CHAPTER III
Christian Art before Constantine

PARTIALLY DUE TO an accident of survival, but also to the generally unsettled political conditions that prevailed during the first centuries of Christianity, the art of the period is nearly all funerary. Decorated churches there certainly were, but of these only the wall paintings of the Dura house-church so far survive to remind us of the surroundings in which the first Christians worshipped. For the rest, monuments to the dead, inscriptions, frescoes and sculptured sarcophagi form the main body of evidence for the art of Christianity before Constantine.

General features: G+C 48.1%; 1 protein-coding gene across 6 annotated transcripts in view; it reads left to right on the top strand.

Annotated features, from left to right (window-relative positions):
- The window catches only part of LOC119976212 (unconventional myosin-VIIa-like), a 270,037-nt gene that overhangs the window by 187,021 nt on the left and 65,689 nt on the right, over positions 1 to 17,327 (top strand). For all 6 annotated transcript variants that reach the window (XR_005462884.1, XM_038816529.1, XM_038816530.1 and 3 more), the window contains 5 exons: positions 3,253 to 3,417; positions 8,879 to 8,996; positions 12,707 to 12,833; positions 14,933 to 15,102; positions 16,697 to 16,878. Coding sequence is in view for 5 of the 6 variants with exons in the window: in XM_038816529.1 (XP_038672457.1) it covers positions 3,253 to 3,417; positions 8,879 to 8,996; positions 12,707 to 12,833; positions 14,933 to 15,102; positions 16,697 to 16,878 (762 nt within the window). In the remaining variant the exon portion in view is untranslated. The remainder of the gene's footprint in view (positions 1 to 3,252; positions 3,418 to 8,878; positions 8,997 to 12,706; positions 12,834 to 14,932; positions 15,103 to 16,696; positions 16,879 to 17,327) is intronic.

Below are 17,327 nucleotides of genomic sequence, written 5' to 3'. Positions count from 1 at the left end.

In a sense, this is as it should be, for the Christians of the period sometimes lived very near to death, not only as members of a sect liable to be proscribed without warning, but also because death, whether natural or by martyrdom, was the gateway to Heaven, the goal towards which the whole Christian life was directed. Life itself, in the sense of sharing in the activities of a largely pagan community, was largely irrelevant, though this does not mean that the average Christian, as opposed to a minority who actually courted death by martyrdom, was normally anything but circumspect. Even St Polycarp, Bishop of Smyrna, 'waited to be betrayed as also the Lord had done, that we too might become his imitators, not thinking of ourselves alone but also of our neighbours . . . For this reason, brethren, we do not commend those who surrender themselves, for the Gospel does not enjoin us so to do.' So it is that the individual men and women who stare at us from the central medallion of their sarcophagi are not avowedly or obviously Christian. It is only their association with the symbols of the Redemption or with scenes that illustrate Christ's promise of an eternal reward for the righteous that differentiates them from

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